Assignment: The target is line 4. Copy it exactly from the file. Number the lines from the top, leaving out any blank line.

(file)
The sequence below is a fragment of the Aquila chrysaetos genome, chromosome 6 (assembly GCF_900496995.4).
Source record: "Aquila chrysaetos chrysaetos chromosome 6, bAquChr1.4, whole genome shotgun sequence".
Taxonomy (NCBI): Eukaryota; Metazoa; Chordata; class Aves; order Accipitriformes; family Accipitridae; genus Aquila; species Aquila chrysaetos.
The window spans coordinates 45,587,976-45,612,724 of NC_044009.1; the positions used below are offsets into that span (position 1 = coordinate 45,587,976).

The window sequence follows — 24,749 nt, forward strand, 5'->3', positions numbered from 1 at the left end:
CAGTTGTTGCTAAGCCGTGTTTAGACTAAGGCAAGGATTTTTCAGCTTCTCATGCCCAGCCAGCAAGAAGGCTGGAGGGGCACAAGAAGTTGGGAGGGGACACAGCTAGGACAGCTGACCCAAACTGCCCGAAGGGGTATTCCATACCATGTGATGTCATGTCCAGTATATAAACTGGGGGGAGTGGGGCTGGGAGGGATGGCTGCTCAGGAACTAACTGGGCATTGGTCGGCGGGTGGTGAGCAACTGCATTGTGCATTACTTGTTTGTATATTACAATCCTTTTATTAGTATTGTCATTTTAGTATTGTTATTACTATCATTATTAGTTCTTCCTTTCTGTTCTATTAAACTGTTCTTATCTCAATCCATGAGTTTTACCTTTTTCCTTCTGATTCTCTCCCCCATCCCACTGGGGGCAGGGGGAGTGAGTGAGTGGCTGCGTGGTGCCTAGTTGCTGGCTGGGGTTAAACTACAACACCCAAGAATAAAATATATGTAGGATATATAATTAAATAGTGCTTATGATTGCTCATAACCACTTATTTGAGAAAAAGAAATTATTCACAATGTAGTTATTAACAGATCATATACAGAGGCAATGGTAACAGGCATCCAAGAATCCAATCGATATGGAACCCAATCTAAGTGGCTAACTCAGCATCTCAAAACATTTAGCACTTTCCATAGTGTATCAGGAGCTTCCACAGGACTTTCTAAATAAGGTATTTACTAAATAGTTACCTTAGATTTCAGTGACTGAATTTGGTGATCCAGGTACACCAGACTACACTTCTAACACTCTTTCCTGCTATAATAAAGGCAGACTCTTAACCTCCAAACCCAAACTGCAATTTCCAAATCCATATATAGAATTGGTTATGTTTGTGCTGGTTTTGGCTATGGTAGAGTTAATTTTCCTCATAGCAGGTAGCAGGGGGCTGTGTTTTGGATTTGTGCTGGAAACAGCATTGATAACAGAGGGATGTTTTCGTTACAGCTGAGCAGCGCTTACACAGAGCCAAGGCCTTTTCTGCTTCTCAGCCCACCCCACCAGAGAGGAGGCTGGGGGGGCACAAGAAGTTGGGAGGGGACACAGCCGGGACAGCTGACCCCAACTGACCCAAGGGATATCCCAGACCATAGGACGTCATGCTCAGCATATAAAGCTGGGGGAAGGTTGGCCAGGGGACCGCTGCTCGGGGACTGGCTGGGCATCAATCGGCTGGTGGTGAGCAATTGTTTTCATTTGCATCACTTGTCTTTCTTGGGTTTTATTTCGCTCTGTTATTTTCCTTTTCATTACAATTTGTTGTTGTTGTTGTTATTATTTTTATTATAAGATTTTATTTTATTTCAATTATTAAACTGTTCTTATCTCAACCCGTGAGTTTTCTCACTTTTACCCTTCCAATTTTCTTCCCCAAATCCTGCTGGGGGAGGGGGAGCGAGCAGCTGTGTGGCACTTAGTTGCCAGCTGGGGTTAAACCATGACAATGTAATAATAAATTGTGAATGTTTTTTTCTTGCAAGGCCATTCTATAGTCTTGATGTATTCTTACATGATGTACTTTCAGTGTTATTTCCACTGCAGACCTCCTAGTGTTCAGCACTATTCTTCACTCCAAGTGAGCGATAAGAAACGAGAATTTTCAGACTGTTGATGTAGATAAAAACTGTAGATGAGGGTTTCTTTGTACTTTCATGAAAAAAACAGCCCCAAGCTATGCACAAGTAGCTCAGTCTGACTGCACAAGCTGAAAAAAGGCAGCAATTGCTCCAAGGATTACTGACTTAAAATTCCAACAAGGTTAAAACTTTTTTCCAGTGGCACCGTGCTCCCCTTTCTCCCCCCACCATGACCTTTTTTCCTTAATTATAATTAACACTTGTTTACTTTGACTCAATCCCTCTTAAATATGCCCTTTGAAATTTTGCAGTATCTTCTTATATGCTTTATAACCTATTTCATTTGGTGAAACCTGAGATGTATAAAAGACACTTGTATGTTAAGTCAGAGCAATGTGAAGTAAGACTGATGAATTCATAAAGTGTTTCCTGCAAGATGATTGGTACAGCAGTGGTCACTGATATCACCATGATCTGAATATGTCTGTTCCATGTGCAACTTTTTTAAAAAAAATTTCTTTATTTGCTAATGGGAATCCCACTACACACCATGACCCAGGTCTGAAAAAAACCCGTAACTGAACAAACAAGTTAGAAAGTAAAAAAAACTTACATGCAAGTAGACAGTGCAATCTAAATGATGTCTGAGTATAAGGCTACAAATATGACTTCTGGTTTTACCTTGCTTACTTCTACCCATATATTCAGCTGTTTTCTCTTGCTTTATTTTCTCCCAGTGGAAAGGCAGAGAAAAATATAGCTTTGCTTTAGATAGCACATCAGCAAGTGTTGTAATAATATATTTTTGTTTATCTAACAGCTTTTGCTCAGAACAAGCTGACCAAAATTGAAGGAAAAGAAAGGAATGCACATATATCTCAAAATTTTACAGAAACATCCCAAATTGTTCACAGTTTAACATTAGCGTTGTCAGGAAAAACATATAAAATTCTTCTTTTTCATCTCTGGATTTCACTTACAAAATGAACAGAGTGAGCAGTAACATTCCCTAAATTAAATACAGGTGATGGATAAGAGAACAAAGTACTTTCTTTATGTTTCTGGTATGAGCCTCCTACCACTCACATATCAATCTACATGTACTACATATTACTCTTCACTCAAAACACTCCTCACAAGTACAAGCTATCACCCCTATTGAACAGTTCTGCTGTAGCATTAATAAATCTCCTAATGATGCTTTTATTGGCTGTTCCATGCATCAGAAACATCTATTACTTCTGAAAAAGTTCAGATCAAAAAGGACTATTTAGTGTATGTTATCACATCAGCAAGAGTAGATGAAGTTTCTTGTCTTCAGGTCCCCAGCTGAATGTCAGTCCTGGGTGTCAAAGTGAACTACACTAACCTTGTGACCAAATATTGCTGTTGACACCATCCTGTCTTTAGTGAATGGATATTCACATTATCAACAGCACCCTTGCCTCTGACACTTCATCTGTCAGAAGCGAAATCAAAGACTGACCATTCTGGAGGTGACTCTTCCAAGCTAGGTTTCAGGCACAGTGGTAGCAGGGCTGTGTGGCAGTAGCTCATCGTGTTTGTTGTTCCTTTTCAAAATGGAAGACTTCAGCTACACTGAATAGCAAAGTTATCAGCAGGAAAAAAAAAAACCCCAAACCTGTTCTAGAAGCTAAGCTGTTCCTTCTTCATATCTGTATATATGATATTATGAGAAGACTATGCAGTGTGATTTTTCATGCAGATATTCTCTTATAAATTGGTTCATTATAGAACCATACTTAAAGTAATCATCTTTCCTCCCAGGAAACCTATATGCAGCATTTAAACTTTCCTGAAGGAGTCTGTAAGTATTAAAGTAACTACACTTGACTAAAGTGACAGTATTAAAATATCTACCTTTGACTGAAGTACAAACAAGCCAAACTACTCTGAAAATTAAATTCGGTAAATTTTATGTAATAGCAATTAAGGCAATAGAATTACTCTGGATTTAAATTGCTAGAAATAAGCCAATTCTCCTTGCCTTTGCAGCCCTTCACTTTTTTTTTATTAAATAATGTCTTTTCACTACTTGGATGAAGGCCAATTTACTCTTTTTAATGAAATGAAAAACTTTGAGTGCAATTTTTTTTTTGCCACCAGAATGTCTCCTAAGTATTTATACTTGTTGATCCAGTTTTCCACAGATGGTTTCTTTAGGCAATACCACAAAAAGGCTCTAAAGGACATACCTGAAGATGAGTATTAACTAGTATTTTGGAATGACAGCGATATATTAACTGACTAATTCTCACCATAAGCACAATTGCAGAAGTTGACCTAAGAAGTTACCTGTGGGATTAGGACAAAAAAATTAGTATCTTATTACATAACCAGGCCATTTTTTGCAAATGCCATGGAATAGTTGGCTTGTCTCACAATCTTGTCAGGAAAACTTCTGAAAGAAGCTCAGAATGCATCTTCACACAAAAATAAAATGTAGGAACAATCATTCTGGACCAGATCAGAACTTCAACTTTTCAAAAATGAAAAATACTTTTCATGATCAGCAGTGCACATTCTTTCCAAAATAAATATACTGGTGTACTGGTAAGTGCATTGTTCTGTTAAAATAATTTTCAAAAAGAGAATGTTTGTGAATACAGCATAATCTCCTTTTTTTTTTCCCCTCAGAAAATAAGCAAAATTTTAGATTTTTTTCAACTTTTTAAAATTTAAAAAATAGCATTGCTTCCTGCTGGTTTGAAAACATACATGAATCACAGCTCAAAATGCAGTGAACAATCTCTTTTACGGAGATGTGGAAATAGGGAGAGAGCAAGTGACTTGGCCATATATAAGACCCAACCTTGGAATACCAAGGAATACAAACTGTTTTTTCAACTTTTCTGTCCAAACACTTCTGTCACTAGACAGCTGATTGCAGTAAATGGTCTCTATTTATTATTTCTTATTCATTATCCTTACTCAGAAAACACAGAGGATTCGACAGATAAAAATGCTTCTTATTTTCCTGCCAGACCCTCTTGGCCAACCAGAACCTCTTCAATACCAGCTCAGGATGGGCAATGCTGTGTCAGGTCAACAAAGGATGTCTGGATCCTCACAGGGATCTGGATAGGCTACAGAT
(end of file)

The window spans coordinates 45,587,976-45,612,724 of NC_044009.1; the positions used below are offsets into that span (position 1 = coordinate 45,587,976).